apprehension |ˌapriˈhenSHən|
1 anxiety or fear that something bad or unpleasant will happen: he felt sick with apprehension | she had some apprehensions about the filming.
2 understanding; grasp: the pure apprehension of the work of art.
3 the action of arresting someone: they acted with intent to prevent lawful apprehension.

Yesterday, as I tried to rest, as the pain began to settle somewhat, I came out of mental crisis mode and realized that there were a number of housekeeping tasks that needed attending to, tasks that, both before and after the surgery, I have by and large continued to do for myself. Before the surgery, if I needed help with them, it was because of pain. After, it was because of weakness.

But yesterday, it was neither of those. I was afraid to do them. I was afraid of what they might do to my body. The pain has ratcheted down slightly, but I’m terrified that even relatively easy tasks like making a bed will set my shoulders off again. And so, although it took the better part of yesterday afternoon and all of the evening, I was finally able to swallow my pride and my maladaptive, self-sufficiency-to-the-point-of-injury tendencies and contact a friend to come over and help me out today.

I have once again run up against the realization that the inner workings of my body remain unknown both to me and the medical team that is taking care of me. What is going on in there? How long will I be like this? How long must I walk around with this invisible disability, getting dirty looks in the parking lot of the grocery store even as I imagine it must be patently obvious that I am unable to bear the full weight of my grocery bags, and that I must use my whole body as leverage just to push a damned shopping cart?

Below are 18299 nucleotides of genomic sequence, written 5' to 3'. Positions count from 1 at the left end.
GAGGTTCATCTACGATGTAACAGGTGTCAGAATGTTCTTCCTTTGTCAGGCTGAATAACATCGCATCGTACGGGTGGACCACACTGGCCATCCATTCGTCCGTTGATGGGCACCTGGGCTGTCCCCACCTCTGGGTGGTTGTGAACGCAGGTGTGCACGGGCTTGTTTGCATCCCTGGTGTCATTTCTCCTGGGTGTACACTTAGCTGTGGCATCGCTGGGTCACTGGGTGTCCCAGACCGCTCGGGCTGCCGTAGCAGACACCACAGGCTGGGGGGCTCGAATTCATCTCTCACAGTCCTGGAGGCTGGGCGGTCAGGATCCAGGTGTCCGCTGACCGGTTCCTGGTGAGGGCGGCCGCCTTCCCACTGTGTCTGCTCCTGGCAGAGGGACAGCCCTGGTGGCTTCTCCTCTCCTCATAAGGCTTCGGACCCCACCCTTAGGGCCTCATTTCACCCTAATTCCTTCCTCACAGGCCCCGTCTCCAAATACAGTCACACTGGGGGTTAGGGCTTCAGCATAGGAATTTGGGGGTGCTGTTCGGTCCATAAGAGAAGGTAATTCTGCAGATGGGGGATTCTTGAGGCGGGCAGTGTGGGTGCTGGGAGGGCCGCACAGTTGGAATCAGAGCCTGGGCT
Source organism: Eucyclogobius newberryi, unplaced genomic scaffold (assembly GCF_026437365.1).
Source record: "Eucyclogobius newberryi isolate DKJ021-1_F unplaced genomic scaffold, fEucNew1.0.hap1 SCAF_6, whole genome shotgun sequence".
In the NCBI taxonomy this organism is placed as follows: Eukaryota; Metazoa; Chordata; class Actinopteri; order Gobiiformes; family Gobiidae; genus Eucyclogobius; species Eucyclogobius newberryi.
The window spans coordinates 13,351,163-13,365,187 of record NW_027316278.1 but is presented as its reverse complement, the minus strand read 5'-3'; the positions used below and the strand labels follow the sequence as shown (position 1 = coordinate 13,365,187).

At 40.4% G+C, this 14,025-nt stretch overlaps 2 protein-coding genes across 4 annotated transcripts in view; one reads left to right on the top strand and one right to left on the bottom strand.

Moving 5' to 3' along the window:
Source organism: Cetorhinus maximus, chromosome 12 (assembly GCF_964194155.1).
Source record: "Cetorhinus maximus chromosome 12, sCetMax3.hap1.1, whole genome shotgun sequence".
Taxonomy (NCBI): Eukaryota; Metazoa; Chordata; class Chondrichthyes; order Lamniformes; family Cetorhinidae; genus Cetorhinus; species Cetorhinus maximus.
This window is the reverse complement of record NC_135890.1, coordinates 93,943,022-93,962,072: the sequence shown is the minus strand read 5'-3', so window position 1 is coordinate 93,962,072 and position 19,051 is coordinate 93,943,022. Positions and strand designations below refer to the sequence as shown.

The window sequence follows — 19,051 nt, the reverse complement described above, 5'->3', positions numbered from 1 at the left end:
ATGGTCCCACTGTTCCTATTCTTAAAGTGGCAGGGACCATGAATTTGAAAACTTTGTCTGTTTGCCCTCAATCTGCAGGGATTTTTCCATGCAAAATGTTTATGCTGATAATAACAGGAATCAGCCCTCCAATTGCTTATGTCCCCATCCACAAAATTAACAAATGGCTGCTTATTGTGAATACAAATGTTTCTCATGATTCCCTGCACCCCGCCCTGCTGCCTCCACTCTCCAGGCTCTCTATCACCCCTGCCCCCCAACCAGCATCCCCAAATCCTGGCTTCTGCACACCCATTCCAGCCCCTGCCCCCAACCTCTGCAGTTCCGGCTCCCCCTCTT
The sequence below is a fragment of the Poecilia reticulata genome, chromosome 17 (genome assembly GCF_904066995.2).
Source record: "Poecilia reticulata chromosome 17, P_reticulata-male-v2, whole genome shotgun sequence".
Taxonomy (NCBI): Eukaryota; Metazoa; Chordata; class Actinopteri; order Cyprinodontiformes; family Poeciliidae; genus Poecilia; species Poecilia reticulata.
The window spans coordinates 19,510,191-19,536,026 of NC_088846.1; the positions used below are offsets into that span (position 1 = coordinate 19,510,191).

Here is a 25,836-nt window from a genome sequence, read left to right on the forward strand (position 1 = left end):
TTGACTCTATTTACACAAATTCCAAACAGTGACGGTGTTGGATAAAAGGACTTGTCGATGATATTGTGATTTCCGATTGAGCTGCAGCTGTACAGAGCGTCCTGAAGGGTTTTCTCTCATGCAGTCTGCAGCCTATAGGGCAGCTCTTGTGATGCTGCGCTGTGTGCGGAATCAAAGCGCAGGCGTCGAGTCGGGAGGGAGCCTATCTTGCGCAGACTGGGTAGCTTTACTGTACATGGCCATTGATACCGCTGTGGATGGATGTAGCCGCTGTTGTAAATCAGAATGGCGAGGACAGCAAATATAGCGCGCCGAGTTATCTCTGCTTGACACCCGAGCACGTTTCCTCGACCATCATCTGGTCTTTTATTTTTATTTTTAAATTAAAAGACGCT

People don’t realize how much activity goes into keeping one of those carts going in a straight line, by the way. Their shoulders automatically engage, alternately and together, to apply the right amount of pressure or restraint to each side to keep it from listing one way or another, to turn it around corners, to get it started from rest or bring it up short.

A lot of back and shoulder muscle involvement is required to maneuver it like that. And I don’t dare do it.